For the very first time, and perhaps inspired by the controlled chaos of traffic itself and the vibrant, diverse democracy of New York City, we will also be hosting an open forum or town hall on human trafficking in the global eighteenth century. Anyone who wishes to participate can, and this can be in lieu of a paper. Although if you wish to participate in this session in addition to a panel or roundtable that is also welcome. The two-hour session will have parliamentary style format with lively free interventions to any individual who stands up to speak. Those with disabilities that prevent them from standing will be given a flag to raise. All you must do is register. All those who register for this event will be listed as participants in the session in the program.

Proposals for panels and roundtables are due 30 January 2020.
The call for papers will be posted by 15 February 2020.
Submission to panels and roundtables (individual contributions) will be due 30 March 2020.
Early registration at a discounted price must be completed by 30 May 2020.
Registration at the full price must be completed by 1 August 2020.
Please submit your proposals directly to neasecs@gmail.com. Thank you.
Click here to register and submit your proposals.

Call for Papers | Beyond the Academy: Architectural History

Posted in Calls for Papers by Editor on December 24, 2019

From the Call for Papers:

The Society of Architectural Historians of Great Britain Architectural History Workshop
Beyond the Academy: Architectural History in Heritage, Conservation, and Curating
The Gallery, 70 Cowcross Street, London, 21 March 2020

Proposals due by 17 January 2020

The Society of Architectural Historians of Great Britain (SAHGB) invites presentation proposals for the Architectural History Workshop in 2020. This is our annual event for postgraduate students and early career professionals to share and develop their ideas; it aims to provide an informal and supportive space away from your own institution where you can discuss, debate, practice and enjoy the company of like-minded researchers and scholars working within the history of the built environment, broadly conceived. The theme of this year’s Workshop is Beyond the Academy: Architectural History in Heritage, Conservation, and Curating. Architectural history is practised in a number of fora: in academia, heritage, museums and collections. Academic research and skills have uses beyond the academy and in a competitive and precarious job market, architectural historians need to be open to a wide set of potential career paths.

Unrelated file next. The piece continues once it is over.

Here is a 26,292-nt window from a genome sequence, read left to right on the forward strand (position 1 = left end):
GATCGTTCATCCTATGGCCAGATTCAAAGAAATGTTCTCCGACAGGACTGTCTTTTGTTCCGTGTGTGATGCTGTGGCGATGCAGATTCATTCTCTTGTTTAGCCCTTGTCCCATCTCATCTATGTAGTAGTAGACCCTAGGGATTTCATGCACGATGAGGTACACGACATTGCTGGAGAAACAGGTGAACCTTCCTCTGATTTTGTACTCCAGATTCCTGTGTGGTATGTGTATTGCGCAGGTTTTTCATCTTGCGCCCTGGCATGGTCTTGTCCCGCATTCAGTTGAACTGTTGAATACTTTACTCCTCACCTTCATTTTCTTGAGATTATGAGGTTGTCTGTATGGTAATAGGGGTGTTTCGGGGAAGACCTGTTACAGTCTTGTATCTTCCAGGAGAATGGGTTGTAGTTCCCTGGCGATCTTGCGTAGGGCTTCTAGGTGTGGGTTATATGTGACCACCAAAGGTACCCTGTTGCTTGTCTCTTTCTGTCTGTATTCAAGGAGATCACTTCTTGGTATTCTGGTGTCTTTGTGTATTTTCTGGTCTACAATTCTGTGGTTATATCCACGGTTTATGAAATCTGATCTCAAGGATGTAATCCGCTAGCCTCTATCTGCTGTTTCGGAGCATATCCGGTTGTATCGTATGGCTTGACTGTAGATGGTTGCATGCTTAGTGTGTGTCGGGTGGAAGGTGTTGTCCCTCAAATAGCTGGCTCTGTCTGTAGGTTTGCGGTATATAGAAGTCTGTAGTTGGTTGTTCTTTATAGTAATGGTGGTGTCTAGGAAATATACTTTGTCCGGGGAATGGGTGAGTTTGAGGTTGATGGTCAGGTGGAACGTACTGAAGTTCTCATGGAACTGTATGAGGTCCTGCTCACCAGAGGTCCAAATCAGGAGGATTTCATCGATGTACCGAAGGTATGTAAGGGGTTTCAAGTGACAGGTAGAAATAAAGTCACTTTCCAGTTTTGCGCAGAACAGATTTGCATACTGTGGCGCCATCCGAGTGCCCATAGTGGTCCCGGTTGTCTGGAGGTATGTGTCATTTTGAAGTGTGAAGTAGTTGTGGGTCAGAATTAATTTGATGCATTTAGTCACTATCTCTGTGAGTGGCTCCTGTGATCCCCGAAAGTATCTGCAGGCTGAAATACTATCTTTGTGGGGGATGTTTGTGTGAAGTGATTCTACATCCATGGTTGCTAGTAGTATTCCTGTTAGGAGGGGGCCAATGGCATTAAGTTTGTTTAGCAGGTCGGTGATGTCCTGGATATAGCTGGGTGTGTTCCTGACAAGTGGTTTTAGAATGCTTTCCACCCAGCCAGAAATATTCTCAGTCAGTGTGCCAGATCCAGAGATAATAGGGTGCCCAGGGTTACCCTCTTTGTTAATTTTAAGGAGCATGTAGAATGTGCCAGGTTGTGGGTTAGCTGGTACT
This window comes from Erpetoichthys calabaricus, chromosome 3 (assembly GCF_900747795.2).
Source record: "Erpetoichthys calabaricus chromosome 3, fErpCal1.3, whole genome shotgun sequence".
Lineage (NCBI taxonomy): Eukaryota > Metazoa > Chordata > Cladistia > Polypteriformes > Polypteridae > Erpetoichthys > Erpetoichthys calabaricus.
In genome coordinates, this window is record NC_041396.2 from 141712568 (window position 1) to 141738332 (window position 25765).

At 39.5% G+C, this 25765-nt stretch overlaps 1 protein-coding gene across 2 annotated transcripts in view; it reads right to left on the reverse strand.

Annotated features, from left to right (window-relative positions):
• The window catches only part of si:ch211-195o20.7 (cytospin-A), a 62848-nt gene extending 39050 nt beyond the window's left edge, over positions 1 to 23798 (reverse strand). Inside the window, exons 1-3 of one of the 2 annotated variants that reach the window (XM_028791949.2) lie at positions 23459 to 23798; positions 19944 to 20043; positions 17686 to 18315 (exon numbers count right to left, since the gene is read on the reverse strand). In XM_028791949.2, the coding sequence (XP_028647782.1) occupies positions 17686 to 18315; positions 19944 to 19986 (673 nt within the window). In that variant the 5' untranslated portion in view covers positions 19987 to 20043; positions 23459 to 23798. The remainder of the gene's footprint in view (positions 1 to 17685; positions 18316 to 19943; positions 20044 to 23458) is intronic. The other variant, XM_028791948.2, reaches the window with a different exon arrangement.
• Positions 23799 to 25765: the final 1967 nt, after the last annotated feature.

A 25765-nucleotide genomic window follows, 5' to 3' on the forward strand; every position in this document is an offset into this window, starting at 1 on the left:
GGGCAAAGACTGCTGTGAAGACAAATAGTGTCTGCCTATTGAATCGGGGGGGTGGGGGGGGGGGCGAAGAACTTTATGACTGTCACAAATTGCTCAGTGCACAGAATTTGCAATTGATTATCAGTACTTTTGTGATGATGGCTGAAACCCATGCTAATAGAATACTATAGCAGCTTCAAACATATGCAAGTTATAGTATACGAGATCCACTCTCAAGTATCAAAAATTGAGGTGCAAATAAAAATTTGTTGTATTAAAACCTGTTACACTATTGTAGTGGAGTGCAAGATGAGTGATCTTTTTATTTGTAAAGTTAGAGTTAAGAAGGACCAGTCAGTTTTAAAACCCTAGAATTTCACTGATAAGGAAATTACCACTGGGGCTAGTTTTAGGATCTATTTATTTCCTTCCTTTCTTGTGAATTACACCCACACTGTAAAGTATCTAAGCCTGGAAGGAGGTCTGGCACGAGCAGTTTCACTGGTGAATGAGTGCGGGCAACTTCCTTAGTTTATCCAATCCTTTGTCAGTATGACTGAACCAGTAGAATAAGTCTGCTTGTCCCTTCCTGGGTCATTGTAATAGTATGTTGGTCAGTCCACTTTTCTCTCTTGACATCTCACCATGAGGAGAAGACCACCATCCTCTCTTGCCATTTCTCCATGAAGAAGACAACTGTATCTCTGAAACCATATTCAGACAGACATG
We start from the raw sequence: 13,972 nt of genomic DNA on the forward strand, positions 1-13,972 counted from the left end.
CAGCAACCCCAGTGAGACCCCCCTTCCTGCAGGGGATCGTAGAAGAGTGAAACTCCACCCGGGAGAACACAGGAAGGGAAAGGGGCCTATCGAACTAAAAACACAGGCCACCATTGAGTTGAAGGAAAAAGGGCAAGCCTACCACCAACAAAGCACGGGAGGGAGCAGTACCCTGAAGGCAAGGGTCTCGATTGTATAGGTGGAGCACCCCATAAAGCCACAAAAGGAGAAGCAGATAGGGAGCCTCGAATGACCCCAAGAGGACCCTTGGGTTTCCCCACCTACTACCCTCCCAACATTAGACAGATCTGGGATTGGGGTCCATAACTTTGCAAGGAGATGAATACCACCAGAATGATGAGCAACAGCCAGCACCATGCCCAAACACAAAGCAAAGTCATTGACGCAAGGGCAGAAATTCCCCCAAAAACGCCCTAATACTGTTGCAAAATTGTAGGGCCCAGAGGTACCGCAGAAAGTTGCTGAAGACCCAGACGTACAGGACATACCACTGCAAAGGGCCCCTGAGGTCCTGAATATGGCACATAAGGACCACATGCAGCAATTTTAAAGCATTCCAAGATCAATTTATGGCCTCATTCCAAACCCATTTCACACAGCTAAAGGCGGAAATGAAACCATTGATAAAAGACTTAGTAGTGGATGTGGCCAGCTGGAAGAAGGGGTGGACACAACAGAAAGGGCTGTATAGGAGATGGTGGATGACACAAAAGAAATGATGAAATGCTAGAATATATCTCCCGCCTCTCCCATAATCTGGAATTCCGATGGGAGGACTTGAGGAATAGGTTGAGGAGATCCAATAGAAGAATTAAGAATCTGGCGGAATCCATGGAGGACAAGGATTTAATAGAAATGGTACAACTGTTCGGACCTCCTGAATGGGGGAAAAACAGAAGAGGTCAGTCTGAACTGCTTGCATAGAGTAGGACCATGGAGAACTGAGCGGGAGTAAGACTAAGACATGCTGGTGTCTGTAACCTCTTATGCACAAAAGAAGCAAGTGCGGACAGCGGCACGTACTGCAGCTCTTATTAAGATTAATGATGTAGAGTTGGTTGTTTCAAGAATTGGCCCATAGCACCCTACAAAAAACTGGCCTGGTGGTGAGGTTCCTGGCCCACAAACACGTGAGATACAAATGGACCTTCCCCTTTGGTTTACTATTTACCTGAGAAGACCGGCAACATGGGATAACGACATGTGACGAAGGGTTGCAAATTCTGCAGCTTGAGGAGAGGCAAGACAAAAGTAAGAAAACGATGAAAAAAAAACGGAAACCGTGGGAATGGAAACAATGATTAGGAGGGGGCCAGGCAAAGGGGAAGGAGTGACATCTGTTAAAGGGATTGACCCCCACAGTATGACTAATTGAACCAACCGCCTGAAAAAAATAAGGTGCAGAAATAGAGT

We welcome doctoral students and early career professionals in architectural history, heritage, conservation, etc. The event is limited to postgraduate students (full-time or part-time) and early career professionals (those who have completed their postgraduate qualification within the last 5 years). Sessions will be structured to reflect the diversity of presentation styles needed for contemporary practice in architectural history, rather than in themes. Break-out sessions will be facilitated by a panel of invited professionals and scholars to be announced in due course.
This year we are encouraging scholars to present their research in ways that encourage discursive engagement. Research may be at any stage, from a proposal, final work as you write-up, post- doctoral reflections, or anything in-between.

We invite participation in a number of presentation styles including:
• Object-based and/or single-image presentations
• Reports or heritage statements
• Methodological reflections

Proposals can be for either
• 10-minute presentations
• Conference posters (A3 sheet in a standard format)

We welcome research on all periods and all places relating to the study of buildings, the built environment and associated histories that address a full range of methodological approaches to architectural history. All disciplinary approaches are welcome, including but by no means limited to:
• Architecture and Theory
• Urban History, Histories of Architectural Ecologies
• Art History, Material and Visual Culture
• History, Social and Cultural History
• Archaeology, Anthropology, Geography
• Heritage and Conservation of the Built Environment

Proposals should be no longer than 250 words, and indicate whether they are for posters or presentations. If you are interested in making a contribution, please complete the submission form on our website. The closing date for applications is Friday 17 January 2019. The result of all applications will be communicated by Friday, 1 February, with confirmation from the speakers requested by the second week of February. The Workshop will take place on Saturday, 21 March at The Gallery, 70, Cowcross Street, London, EC1M 6EL. No funding is available and a contribution of £10 is requested from all attendees to cover costs (inclusive of all catering). For further information or clarification of any sort please contact the conference organizers at ahw@sahgb.org.uk.

%d bloggers like this: